A stern launch ramp for mission boats

 

Ship list

Ship Hull Number Laid down Launched Commissioned
Bertholf WMSL-750 03-29-2005 09-29-2006 08-04-2008
Waesche WMSL-751 09-11-2006 07-12-2008 05-07-2010
Stratton WMSL-752 07-20-2009 07-23-2010 03-31-2012
Hamilton WMSL-753 09-05-2012 08-10-2013 12-06-2014
James WMSL-754 05-17-2013 05-03-2014 08-08-2015
Munro WMSL-755 10-07-2013 09-12-2015
Kimball WMSL-756 03-04-2016 12-17-2016
Midgett WMSL-757
Stone WMSL-758

Translation and launch of U.S. Coast Guard National Security Cutter Kimball

Kimball is Launched

Huntington Ingalls Industries’ (HII) Ingalls Shipbuilding division launched the National Security Cutter (NSC) USCGC Kimball (WMSL-756) on Saturday, December 17. Kimball is the seventh NSC Ingalls has built for the U.S. Coast Guard; christening is scheduled for March 4, 2017.

Ingalls Shipbuilding launched the National Security Cutter USCGC Kimball (WMSL-756) on Saturday, December 17. Kimball is the seventh NSC Ingalls has built for the U.S. Coast Guard; christening is scheduled for March 4
Ingalls Shipbuilding launched the National Security Cutter USCGC Kimball (WMSL-756) on Saturday, December 17. Kimball is the seventh NSC Ingalls has built for the U.S. Coast Guard; christening is scheduled for March 4

«This is an important milestone for Kimball and the National Security Cutter program», Ingalls Shipbuilding President Brian Cuccias said. «The hot NSC production line we have at Ingalls, with six ships delivered and two more under construction, is allowing us to build these highly capable ships in the most efficient and cost-effective manner possible».

Kimball was translated via Ingalls’ rail car system to the floating dry dock last week, and the dock was moved away from the pier on Saturday morning. With the assistance of tugboats, Kimball launched off the dock on Saturday afternoon.

«Our crew works hard to make sure these translations and launches go as smoothly as possible, while incorporating lessons learned from previous ships so we become that much more efficient», said Derek Murphy, Ingalls’ NSC program manager. «After a successful launch, there is still much work to be done. We are now focused on the upcoming milestones such as first fuel, generator and engine light-offs, and sea trials».

The ship is named in honor of Sumner Kimball, who organized and directed the U.S. Life Saving Service. He was a pioneer in organizing all of the different facilities associated with the service into what eventually became the U.S. Coast Guard.

NSCs are 418 feet/127 m long with a 54-foot/16-meter beam and displace 4,500 long tons/4,572 metric tons with a full load. They have a top speed of 28 knots/32 mph/52 km/h, a range of 12,000 NM/13,809 miles/22,224 km, an endurance of 60 days and a crew of 110.

The Legend-class NSC is capable of meeting all maritime security mission needs required of the High Endurance Cutter. The cutter includes an aft launch and recovery area for two rigid hull inflatable boats and a flight deck to accommodate a range of manned and unmanned rotary wing aircraft. It is the largest and most technologically advanced class of cutter in the U.S. Coast Guard, with robust capabilities for maritime homeland security, law enforcement, marine safety, environmental protection and national defense missions. This class of cutters plays an important role in enhancing the Coast Guard’s operational readiness, capacity and effectiveness at a time when the demand for their services has never been greater.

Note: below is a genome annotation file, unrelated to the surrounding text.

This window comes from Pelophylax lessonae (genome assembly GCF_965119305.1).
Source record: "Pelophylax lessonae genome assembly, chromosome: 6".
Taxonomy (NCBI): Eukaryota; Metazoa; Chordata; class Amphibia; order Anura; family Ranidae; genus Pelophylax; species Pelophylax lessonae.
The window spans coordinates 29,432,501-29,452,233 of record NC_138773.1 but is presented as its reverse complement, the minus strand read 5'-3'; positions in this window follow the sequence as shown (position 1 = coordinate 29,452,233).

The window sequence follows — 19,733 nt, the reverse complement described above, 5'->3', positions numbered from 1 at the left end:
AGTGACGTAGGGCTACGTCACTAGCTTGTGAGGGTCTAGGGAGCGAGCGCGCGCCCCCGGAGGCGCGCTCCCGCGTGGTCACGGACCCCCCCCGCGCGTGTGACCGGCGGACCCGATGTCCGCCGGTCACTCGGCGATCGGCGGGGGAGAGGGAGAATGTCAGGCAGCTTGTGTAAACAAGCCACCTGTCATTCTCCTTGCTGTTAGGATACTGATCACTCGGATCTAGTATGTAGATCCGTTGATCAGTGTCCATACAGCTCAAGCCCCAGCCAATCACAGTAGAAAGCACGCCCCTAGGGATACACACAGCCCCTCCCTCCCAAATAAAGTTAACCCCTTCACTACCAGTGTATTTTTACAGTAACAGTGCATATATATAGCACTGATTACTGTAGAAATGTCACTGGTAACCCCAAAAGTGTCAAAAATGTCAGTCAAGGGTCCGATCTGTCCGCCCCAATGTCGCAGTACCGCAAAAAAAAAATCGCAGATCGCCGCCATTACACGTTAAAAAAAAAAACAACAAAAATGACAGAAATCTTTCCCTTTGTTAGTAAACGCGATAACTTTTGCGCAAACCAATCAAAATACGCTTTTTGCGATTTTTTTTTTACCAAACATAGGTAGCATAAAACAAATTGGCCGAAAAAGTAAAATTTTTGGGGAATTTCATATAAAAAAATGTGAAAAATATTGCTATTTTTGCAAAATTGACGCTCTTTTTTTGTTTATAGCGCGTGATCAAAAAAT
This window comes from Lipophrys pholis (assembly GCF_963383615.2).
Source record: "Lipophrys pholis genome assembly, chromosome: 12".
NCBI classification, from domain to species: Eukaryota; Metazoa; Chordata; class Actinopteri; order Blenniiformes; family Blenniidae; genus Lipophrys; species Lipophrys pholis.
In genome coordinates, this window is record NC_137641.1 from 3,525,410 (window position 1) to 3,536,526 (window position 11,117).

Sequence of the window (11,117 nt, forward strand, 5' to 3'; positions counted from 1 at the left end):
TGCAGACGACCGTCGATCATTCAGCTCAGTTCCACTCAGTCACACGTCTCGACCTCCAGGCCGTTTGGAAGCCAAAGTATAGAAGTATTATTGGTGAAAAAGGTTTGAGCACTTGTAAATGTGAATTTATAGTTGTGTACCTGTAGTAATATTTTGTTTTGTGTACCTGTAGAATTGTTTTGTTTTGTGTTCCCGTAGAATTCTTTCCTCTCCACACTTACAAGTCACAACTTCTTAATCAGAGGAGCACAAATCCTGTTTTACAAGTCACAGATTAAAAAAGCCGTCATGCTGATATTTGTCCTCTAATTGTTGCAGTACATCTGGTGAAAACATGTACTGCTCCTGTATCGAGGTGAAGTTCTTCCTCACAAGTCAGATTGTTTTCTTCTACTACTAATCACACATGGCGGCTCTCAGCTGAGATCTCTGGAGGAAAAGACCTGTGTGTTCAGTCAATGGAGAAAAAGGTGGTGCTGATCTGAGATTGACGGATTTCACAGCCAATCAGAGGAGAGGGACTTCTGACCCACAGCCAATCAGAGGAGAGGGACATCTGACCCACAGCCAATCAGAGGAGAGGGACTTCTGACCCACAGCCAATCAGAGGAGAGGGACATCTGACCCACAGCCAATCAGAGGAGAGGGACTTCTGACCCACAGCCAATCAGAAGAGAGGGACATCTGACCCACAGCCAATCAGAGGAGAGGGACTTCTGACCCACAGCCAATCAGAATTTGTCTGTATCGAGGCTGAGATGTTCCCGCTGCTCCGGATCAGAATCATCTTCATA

USCGC Kimball (WMSL-756) moved across land to the dry dock
USCGC Kimball (WMSL-756) moved across land to the dry dock

 

Facts

Displacement 4,500 long tons/4,572 metric tons
Length 418 feet/127 m
Beam 54 feet/16 m
Speed 28 knots/32 mph/52 km/h
Range 12,000 NM/13,809 miles/22,224 km
Endurance 60 days
Crew 110
Equipped with Mk-110 57-mm turret mounted gun
6 × 12.7-mm/.50 caliber machine guns
3D air search radar
2 level 1, class 1 aircraft hangers
A stern launch ramp for mission boats

 

Ship list

Ship Hull Number Laid down Launched Commissioned
Bertholf WMSL-750 03-29-2005 09-29-2006 08-04-2008
Waesche WMSL-751 09-11-2006 07-12-2008 05-07-2010
Stratton WMSL-752 07-20-2009 07-23-2010 03-31-2012
Hamilton WMSL-753 09-05-2012 08-10-2013 12-06-2014
James WMSL-754 05-17-2013 05-03-2014 08-08-2015
Munro WMSL-755 10-07-2013 09-12-2015
Kimball WMSL-756 03-04-2016 12-17-2016
Midgett WMSL-757
Stone WMSL-758

Translation and launch of U.S. Coast Guard National Security Cutter Kimball

 

Construction of LPD-28

Huntington Ingalls Industries (HII) announced today that its Ingalls Shipbuilding division was awarded a $1.46 billion, fixed-price incentive contract for the detail design and construction of the amphibious transport dock USS Fort Lauderdale (LPD-28).

HII's Ingalls Shipbuilding division was awarded a $1.46 billion, fixed-price incentive contract for the detail design and construction of the amphibious transport dock USS Fort Lauderdale (LPD-28) (HII rendering)
HII’s Ingalls Shipbuilding division was awarded a $1.46 billion, fixed-price incentive contract for the detail design and construction of the amphibious transport dock USS Fort Lauderdale (LPD-28) (HII rendering)

«This contract demonstrates the confidence the Navy has in our shipbuilders’ performance in this program», said Ingalls Shipbuilding President Brian Cuccias. «Building LPD-28 allows the entire LPD industrial base to maintain a hot production line so that our sailors and Marines receive quality amphibious warships as efficiently and affordably as possible».